Article 6(12) The gatekeeper shall apply fair, reasonable, and non-discriminatory general conditions of access for business users to its software application stores, online search engines and online social networking services listed in the designation decision pursuant to Article 3(9).

For that purpose, the gatekeeper shall publish general conditions of access, including an alternative dispute settlement mechanism.

The Commission shall assess whether the published general conditions of access comply with this paragraph.
Digital Markets Act - Article 6(12)

This states that the terms of the app stores shall be fair, reasonable and non-discriminatory. It seems likely the exact meaning of “fair” will be extensively litigated in the EU. The act contains this paragraph to explain what “fair” means in more detail:

Pricing or other general access conditions should be considered unfair if they lead to an imbalance of rights and obligations imposed on business users or confer an advantage on the gatekeeper which is disproportionate to the service provided by the gatekeeper to business users or lead to a disadvantage for business users in providing the same or similar services as the gatekeeper. The following benchmarks can serve as a yardstick to determine the fairness of general access conditions: prices charged or conditions imposed for the same or similar services by other providers of software application stores; prices charged or conditions imposed by the provider of the software application store for different related or similar services or to different types of end users; prices charged or conditions imposed by the provider of the software application store for the same service in different geographic regions; prices charged or conditions imposed by the provider of the software application store for the same service the gatekeeper provides to itself

Crucially the terms the gatekeeper is allowed to set is for being on the app store, not being on the operating system. Gatekeepers have no ability under the act to set terms for being on the operating system beyond strictly necessary, proportional and heavily justified security measures.

Article 13(4)

Article 13(4) The gatekeeper shall not engage in any behaviour that undermines effective compliance with the obligations of Articles 5, 6 and 7 regardless of whether that behaviour is of a contractual, commercial or technical nature, or of any other nature, or consists in the use of behavioural techniques or interface design.
Digital Markets Act - Article 13(4)

This article grants the commission extremely broad powers to prevent gatekeepers seeking to avoid their obligations via “malicious compliance”. Clearly it was anticipated that at least a few of the gatekeepers would seek to undermine and circumvent the act.

Article 13(6)

Article 13(6) The gatekeeper shall not degrade the conditions or quality of any of the core platform services provided to business users or end users who avail themselves of the rights or choices laid down in Articles 5, 6 and 7, or make the exercise of those rights or choices unduly difficult, including by offering choices to the end-user in a non-neutral manner, or by subverting end users’ or business users' autonomy, decision-making, or free choice via the structure, design, function or manner of operation of a user interface or a part thereof.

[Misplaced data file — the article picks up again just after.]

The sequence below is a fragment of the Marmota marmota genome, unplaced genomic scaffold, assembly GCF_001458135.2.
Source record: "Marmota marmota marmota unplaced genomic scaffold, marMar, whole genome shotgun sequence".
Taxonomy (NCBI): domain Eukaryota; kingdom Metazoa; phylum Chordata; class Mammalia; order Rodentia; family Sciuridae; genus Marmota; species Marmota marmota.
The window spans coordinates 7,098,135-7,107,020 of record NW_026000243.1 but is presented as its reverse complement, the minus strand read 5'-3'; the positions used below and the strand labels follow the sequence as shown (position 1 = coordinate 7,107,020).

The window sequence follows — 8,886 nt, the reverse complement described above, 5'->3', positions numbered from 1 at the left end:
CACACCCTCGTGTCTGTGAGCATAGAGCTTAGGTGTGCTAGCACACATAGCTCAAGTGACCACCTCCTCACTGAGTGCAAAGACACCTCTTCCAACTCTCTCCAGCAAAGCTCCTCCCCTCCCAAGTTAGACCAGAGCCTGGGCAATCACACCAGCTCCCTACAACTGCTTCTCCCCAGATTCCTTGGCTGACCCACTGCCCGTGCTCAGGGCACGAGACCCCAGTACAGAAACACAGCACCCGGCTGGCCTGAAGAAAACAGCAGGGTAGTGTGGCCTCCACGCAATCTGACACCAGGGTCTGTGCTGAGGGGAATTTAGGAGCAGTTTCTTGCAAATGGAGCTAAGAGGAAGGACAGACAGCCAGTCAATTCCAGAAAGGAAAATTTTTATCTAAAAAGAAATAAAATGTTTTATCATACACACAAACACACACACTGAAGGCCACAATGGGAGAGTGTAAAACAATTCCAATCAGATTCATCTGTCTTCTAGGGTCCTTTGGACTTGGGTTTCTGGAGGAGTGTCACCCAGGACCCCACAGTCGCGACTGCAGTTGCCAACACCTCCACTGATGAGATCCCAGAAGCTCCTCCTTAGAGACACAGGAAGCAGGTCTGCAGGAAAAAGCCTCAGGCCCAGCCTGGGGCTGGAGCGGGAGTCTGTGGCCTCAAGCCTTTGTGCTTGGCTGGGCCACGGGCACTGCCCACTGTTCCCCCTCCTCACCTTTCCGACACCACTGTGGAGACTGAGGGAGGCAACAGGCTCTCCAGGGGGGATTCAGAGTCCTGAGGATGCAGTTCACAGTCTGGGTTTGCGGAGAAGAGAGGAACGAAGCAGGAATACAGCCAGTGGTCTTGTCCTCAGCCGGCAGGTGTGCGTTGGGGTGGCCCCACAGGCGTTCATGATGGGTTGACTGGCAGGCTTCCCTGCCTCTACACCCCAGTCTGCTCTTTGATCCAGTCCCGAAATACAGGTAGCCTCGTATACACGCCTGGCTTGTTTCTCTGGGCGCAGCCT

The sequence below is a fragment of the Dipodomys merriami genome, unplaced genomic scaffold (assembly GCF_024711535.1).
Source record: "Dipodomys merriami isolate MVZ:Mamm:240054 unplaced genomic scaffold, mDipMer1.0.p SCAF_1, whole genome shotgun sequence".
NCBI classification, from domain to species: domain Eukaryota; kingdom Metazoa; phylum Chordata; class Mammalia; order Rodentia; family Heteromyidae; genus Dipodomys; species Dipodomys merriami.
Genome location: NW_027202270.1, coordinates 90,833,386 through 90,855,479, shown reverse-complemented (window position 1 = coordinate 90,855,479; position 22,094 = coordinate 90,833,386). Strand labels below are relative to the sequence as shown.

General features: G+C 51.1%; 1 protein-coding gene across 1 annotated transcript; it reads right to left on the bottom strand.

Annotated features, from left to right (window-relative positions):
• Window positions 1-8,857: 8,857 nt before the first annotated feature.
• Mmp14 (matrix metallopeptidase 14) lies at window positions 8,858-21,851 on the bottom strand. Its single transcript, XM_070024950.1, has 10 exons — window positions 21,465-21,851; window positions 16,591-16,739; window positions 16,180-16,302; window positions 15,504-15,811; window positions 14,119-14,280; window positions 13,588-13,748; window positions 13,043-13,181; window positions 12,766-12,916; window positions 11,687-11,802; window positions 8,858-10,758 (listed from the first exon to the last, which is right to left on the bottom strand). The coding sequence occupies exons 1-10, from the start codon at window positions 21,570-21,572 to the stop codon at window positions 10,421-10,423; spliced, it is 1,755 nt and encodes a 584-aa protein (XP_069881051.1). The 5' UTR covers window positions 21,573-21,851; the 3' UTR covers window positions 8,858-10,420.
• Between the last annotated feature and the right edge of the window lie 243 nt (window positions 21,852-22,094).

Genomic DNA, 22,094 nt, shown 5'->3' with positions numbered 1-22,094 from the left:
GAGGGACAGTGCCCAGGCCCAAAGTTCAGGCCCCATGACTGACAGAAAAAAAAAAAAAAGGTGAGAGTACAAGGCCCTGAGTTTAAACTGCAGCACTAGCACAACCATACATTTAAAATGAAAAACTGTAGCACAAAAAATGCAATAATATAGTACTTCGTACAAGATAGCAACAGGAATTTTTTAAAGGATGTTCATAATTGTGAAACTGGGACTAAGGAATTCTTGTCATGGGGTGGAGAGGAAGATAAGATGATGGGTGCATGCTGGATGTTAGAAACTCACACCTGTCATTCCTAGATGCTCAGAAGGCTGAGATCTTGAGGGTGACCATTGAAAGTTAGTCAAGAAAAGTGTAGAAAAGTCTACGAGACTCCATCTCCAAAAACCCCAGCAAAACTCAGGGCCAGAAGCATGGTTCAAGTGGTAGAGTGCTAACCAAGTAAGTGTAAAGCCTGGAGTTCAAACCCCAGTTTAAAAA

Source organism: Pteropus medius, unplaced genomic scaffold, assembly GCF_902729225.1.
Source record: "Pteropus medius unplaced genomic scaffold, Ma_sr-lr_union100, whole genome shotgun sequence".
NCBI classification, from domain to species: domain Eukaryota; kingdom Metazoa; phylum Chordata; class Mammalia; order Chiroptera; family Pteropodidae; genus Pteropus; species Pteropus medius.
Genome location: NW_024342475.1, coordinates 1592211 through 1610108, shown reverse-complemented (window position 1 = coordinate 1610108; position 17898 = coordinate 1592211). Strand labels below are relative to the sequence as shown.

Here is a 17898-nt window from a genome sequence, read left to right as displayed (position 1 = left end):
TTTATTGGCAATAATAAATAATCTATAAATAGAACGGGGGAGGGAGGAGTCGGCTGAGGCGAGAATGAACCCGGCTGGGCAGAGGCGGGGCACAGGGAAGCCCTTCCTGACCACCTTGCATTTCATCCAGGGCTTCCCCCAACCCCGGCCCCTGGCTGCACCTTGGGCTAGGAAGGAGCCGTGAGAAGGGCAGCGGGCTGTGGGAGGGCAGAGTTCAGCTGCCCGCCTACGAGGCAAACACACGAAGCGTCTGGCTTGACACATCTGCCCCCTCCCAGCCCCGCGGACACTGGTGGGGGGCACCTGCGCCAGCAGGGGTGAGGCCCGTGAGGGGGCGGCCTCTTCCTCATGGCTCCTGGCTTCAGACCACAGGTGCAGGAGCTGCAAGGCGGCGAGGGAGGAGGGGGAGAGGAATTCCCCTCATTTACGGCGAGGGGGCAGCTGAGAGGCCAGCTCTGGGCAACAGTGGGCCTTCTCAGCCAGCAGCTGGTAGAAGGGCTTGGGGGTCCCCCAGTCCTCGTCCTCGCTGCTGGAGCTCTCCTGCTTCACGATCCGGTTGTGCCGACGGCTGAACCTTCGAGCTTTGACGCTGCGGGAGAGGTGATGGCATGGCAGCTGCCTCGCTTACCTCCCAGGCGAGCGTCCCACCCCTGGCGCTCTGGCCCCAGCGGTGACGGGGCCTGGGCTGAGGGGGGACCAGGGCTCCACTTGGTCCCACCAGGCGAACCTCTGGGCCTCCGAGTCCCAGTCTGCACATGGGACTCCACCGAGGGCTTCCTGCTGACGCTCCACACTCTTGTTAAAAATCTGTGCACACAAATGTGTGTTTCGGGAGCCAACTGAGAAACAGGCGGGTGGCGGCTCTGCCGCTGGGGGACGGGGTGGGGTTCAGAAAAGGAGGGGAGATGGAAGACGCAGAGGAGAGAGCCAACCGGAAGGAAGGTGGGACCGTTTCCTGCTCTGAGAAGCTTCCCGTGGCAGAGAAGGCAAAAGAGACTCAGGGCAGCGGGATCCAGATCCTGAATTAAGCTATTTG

Digital Markets Act - Article 13(6)

This article is to prevent gatekeepers from circumventing obligations by degrading the core platform service. It seems likely that this applied to Apple’s attempt to remove Web App installation in the EU as a method to avoid sharing it with third party browsers using their own engines, thus circumventing their obligations under Article 5(7). Apple essentially admitted this was the purpose of removing the functionality in their initial statement where they stated:

Addressing the complex security and privacy concerns associated with web apps using alternative browser engines would require building an entirely new integration architecture that does not currently exist in iOS and was not practical to undertake given the other demands of the DMA and the very low user adoption of Home Screen web apps. And so, to comply with the DMA’s requirements, we had to remove the Home Screen web apps feature in the EU.
Apple's statement on breaking Web Apps in the EU
(emphasis added)

Article 30(1)

Article 30(1) In the non-compliance decision, the Commission may impose on a gatekeeper fines not exceeding 10 % of its total worldwide turnover in the preceding financial year where it finds that the gatekeeper, intentionally or negligently, fails to comply with:
(a) any of the obligations laid down in Articles 5, 6 and 7;
(b) measures specified by the Commission in a decision adopted pursuant to Article 8(2);
(c) remedies imposed pursuant to Article 18(1);
(d) interim measures ordered pursuant to Article 24; or
(e) commitments made legally binding pursuant to Article 25.
Digital Markets Act - Article 30(1)

This article outlines the fines the commission can impose on gatekeepers that violate any part of Article 5, 6 or 7. In this case the maximum individual fine is 10% of global revenue.

Article 30(2)

Article 30(2). Notwithstanding paragraph 1 of this Article, in the non-compliance decision the Commission may impose on a gatekeeper fines up to 20 % of its total worldwide turnover in the preceding financial year where it finds that a gatekeeper has committed the same or a similar infringement of an obligation laid down in Article 5, 6 or 7 in relation to the same core platform service as it was found to have committed in a non-compliance decision adopted in the 8 preceding years.